The Magee Connection to Fallbrook, California
Fallbrook, CA named for Fall Brook Coal, and Fall Brook, PA
Many Magees settle on the west coast at Fall Brook & Temecula
Vital Reche, from Rochester, married Amelia Magee, niece of Gen. George J. Magee. He became involved in the Magee family's Fall Brook Railroad and coal interests, in Pennsylvania and New York. In 1869, Vital and Amelia moved permanently to California. They chose the name Fall Brook for their ranch. Soon the entire valley, with its many large and beautiful Live Oak Trees, was called Fall Brook; later, Fallbrook.
Vital C. Reche (1825-94)
In 1849, Vital C. Reche, whose parents had come from Quebec, left Rochester, NY. for the California gold fields. He traveled on the "Pinkham" to Panama, made an arduous trip overland across the Isthmus, and boarded a ship lying off the shore, the "Niantic" a former whaling ship, which was readying to set sail for San Francisco. Niantic was one of the first ships to bring gold seekers to San Francisco, arriving at 11 pm July 5, 1849
When they reached San Francisco, most of the crew fled to the gold fields, and the Niantic was beached, and converted into storage business and hotel. Over the door in the side of the ship was the sign 'Rest for the weary and storage for trunks.' It prospered under Vital's management. A fire on May 3, 1851 destroyed all but the submerged hulk, which later was utilized as the foundation for the Niantic Hotel, a famous hostelry that stood until 1872. As late as 1978, when a new building was constructed on this site, many artifacts from the NIANTIC were found.
At some point, Vital made the acquaintance of brothers Henry and John Magee from Angelica, NY, children of Hugh Magee and Amelia DuPont d'Autremont. The Magee brothers had settled in California following the Mexican-American War, around 1848; they had both been First Lieutenants. Like many soldiers, they were encouraged by the Government to homestead there, following the war. The Magees made a small fortune not in mining, but providing services to the thousands of people headed for the gold fields.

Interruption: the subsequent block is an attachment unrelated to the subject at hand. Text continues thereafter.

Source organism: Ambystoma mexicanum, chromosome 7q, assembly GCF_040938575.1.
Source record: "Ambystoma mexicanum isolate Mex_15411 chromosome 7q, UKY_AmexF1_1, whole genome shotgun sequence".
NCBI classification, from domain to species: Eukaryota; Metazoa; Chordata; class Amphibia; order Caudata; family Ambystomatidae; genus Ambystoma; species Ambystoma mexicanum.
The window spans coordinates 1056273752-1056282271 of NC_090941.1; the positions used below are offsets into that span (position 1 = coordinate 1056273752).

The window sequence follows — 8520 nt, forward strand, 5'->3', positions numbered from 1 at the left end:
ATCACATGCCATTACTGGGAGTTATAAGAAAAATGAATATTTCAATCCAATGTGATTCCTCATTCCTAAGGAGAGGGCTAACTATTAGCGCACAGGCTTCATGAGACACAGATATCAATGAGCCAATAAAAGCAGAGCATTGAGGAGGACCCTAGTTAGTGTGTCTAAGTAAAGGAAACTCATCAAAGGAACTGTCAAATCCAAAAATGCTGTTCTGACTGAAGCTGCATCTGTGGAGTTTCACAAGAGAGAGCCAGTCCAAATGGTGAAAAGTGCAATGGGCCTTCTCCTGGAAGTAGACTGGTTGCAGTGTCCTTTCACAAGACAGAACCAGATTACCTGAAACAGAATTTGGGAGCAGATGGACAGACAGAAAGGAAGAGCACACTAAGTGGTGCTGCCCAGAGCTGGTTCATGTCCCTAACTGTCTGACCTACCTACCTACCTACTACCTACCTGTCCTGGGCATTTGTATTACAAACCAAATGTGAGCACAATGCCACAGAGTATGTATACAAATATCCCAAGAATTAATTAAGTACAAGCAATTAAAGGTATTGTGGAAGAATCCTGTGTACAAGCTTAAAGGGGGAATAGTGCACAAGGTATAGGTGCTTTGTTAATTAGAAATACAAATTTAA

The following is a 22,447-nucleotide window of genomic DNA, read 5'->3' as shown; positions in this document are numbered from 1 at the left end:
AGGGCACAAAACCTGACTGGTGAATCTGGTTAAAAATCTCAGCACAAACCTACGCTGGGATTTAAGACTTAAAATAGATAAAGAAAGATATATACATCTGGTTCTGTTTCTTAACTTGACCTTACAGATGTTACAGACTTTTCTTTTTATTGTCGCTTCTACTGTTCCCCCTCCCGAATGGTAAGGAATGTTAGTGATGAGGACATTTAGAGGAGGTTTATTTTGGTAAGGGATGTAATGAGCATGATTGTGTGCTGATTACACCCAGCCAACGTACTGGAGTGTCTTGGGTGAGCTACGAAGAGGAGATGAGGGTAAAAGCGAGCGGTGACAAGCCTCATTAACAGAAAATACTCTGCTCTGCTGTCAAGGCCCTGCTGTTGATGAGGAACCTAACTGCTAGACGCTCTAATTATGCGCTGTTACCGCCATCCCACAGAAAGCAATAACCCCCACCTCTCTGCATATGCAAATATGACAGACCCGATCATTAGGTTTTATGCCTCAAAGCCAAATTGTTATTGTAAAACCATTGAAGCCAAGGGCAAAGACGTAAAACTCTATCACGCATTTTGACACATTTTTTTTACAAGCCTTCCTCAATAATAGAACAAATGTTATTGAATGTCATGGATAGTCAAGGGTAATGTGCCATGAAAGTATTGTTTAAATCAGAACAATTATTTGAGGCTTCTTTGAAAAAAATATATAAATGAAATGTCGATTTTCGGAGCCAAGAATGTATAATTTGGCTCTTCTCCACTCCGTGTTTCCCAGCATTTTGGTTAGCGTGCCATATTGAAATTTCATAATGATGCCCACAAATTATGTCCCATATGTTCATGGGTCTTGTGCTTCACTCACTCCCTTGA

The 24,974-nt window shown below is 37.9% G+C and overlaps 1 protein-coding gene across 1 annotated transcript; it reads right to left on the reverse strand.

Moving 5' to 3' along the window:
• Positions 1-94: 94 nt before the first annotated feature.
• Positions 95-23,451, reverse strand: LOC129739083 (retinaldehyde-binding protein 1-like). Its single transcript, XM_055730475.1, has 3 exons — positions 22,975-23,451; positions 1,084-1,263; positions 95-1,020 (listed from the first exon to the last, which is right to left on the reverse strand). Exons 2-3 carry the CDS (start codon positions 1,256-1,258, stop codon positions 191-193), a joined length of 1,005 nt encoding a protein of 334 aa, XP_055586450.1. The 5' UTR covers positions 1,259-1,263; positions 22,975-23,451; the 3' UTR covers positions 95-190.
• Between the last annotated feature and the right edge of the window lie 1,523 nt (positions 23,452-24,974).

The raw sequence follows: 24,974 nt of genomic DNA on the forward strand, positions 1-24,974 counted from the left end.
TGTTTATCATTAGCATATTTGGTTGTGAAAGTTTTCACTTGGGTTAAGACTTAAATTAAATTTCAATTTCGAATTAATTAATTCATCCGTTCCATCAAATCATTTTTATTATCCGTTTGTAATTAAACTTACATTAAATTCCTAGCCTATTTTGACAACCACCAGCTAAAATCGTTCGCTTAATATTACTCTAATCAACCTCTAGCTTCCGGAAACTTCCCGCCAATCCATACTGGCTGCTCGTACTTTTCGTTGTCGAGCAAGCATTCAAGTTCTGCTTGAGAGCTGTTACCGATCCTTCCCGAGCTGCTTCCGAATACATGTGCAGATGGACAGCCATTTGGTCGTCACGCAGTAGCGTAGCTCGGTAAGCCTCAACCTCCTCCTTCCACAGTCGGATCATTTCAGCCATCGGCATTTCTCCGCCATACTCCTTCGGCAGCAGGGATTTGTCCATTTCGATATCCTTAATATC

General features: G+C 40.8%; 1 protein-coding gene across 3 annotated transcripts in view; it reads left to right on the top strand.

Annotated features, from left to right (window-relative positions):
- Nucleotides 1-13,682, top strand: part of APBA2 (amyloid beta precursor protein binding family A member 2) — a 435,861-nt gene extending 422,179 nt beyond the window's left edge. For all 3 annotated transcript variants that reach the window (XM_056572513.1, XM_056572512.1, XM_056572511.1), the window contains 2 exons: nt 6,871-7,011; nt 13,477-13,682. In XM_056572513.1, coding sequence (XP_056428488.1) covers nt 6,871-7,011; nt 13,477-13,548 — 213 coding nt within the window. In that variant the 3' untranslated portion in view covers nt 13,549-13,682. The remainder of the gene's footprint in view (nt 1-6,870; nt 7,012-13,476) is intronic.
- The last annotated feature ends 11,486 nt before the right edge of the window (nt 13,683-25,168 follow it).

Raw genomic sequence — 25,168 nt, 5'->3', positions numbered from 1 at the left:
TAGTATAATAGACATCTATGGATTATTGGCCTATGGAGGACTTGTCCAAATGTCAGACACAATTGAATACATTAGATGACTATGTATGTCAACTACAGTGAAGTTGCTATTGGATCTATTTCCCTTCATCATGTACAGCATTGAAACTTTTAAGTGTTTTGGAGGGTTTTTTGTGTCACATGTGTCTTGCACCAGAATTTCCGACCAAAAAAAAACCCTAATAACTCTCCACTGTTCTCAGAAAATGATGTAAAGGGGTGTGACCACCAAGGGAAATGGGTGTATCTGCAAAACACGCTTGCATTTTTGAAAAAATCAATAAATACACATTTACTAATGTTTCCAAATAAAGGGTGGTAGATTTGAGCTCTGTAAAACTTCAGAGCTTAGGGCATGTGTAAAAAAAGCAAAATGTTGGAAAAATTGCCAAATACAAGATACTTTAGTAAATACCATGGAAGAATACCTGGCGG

John and Henry Magee's uncle, John Magee (Sr.), was a railroad builder, a hero of the 1812 War, a Congressman and an advisor to President Andrew Jackson. He lived in Bath, NY, south of Rochester, not far from his brother Hugh, in Angelica. He owned coal and forestry lands, and ran several successful stage coach lines with government contracts to deliver mail. His coal mines were at Blossburg and Fall Brook, PA, and he built or leased rail lines to haul that coal to Watkins, where it could be put on barges in Seneca Lake, and shipped via the Erie Canal. His company was the Fall Brook Coal Company; his rail lines were the "Fall Brook Route."
The Magee brothers had done very well in California and, since Vital planned to return to NY, they decided to send some money home to their family with him. Not incidentally, Vital was smitten by a tintype photo of the Magee's sister, Amelia. He survived the return trip and went on to Angelica, New York, the home of the Magee family. On January 25, 1854, Vital married George J. Magee's cousin, Amelia, in Angelica.
Vital's younger brother, Anthony Reche, accompanied the new couple back from NY to San Jose, where they ran a hotel. In 1859, they sold the hotel and moved to Southern CA, settling at Temecula. There, Anthony ran a mercantile store built by John Magee, which, on April 22, 1859, became the site of the very first Post Office in Temecula, where the short-lived Butterfield Stage established a stop.
Henry Magee married Maria Victoria de Pedrorena. In 1860, Henry and Maria, as well as Henry's brother, John, were listed as living with Amelia and Vital in Temecula.
In 1862, because of the Civil War, the Temecula Post Office closed, John Magee abandoned his store and moved to Rainbow Canyon, where he opened a new store. Magee and Louis Wolf (another emigré) went into business together, until 1868, when Magee lost his share to settle a debt. John Magee set up another store about three miles away on the road to San Diego.